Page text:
We are all being repeatedly told that there are people who urgently require the protections of Civil Partnership Apartheid immediately.

    They should be given those protections.

    However their urgent need for these protections cannot be used as an excuse to deny the rest of us equality, which is what the government is plotting.

    I understand the need for Civil Partnerships, but I am not grateful to the government for introducing them. It’s too little, too late.

  17. “In 1990, the word ‘He’ was interpreted to mean ‘he or she’ ensuring that Mary Robinson be allowed run for the Presidency of Ireland. The word ‘he’ was interpreted to be gender neutral. The constitution specifically reference the president as ‘he’ throughout. Using the current Attorney General’s skewed logic, Mary Robinson should not have been allowed to run for Presidency until after a constitutional referendum to allow her to run.”

    You are missing the obvious here:- As I have already stated, the High Court ruled on marriage definition. The interpretation of he meaning ‘he’ and ‘she’ has no bearing to this as the interpretation of the High Court has ruled. It must go to the supreme court or referendum to over turn that. The AG’s interpretation is correct. Passing civil marriage for same sex couples without either would almost definitely be opened to challenge by the delightful conservative nuts in out society, and a the horrendous possibility that the Supreme Court would up hold the view of the High Court, effectively enshrining marriage as man and woman in our constitution, which could only be over turned by Referendum and after a very hard fought and divisive battle. The way they’re doing it with CP’s is not ideal, I am not a fan of the Civil Partnership given it omits children and other rights, but its a stepping stone, and one that now can be built on.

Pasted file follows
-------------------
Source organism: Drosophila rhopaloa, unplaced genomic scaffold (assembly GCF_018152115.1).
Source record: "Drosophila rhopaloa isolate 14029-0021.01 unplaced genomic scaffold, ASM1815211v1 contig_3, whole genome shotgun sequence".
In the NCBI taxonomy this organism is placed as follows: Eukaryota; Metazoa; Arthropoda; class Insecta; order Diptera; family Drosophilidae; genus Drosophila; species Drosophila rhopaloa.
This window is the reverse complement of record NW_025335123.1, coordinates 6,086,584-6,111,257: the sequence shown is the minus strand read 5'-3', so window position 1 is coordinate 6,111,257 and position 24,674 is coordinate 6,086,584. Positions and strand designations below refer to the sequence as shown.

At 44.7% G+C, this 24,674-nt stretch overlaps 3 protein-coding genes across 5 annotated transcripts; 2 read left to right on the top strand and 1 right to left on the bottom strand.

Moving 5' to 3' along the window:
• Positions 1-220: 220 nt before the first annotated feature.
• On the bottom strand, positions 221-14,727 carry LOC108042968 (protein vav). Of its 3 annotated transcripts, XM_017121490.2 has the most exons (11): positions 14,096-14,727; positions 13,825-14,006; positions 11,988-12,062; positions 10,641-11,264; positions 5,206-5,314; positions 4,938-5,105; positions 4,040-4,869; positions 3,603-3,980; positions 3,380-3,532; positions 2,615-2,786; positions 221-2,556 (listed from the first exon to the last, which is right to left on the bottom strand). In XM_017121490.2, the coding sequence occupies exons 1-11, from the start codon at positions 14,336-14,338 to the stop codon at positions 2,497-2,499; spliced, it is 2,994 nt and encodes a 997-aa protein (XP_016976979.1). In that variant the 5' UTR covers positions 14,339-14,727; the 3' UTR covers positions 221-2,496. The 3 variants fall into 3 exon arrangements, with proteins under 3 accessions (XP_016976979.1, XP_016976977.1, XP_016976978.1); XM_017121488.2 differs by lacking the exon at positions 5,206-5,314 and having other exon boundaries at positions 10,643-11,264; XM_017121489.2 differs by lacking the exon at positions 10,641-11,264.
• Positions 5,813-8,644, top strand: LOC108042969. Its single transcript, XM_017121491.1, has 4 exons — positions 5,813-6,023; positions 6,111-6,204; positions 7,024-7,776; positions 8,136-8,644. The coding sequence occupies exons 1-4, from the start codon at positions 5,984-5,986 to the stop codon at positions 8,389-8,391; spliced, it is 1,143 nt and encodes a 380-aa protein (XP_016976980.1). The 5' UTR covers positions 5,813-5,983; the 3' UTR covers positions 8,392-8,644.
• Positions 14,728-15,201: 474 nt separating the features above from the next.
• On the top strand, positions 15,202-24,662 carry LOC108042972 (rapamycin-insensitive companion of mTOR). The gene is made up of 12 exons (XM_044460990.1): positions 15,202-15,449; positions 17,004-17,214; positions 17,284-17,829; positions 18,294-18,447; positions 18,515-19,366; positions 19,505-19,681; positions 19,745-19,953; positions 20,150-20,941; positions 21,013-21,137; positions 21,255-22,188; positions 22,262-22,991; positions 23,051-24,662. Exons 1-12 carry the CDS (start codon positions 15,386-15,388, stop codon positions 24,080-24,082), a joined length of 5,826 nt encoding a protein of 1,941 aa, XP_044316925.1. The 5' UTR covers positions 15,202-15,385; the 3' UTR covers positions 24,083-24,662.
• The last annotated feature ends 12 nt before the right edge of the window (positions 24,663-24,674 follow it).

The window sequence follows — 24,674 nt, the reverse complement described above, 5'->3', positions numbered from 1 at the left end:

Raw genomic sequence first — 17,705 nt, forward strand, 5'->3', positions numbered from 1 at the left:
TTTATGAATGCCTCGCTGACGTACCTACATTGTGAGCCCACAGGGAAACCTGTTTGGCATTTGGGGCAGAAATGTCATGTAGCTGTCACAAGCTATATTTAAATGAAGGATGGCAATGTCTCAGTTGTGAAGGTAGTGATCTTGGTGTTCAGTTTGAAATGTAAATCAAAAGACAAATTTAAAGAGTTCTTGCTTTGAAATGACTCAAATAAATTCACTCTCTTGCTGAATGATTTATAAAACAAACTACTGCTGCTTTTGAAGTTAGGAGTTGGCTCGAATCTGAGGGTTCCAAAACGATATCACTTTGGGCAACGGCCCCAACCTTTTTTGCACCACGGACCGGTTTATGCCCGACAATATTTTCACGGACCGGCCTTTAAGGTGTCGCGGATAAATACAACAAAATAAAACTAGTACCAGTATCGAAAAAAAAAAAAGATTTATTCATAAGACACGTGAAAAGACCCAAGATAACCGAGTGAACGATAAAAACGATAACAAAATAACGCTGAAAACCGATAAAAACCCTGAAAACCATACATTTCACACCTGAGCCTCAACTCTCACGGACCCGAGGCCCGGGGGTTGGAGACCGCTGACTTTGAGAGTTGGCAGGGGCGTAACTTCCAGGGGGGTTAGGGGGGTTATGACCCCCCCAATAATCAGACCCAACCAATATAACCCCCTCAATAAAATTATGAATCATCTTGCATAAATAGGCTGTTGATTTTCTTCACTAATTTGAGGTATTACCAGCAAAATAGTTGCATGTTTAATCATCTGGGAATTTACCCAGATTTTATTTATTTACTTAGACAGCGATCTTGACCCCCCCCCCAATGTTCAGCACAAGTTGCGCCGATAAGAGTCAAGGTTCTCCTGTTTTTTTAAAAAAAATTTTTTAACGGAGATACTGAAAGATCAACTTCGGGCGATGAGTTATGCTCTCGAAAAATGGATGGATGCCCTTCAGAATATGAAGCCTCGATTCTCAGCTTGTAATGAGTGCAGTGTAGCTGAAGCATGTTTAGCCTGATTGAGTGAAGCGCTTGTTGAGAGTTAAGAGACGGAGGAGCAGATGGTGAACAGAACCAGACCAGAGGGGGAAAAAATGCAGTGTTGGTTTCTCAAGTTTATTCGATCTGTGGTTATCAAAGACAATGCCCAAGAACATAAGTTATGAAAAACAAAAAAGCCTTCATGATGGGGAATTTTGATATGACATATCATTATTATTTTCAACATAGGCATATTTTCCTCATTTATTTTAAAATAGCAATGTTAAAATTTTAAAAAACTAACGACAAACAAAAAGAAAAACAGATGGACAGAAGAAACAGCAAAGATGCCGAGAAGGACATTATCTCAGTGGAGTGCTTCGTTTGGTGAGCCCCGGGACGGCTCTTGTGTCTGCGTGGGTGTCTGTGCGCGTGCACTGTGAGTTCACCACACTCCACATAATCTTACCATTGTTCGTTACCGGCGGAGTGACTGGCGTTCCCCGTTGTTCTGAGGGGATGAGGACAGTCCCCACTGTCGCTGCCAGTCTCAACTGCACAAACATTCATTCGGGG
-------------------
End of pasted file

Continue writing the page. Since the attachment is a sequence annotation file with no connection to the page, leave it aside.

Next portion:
And Pat, congratulations to you both. I am in the same position with my partner of over 8 years – although merely young pups compared to the obvious time you have been together :), we also have to currently face a tax bill of around €70k on our OWN home we bought together if one of us should die. This bill will remove this, as it will for you. Not to mention the obvious the pension rights and next of kin rights which would protect us from any possible contesting of our current will’s by one member of our families.

  18. “The AG’s interpretation is correct.”

    No it’s not. It’s merely his interpretation.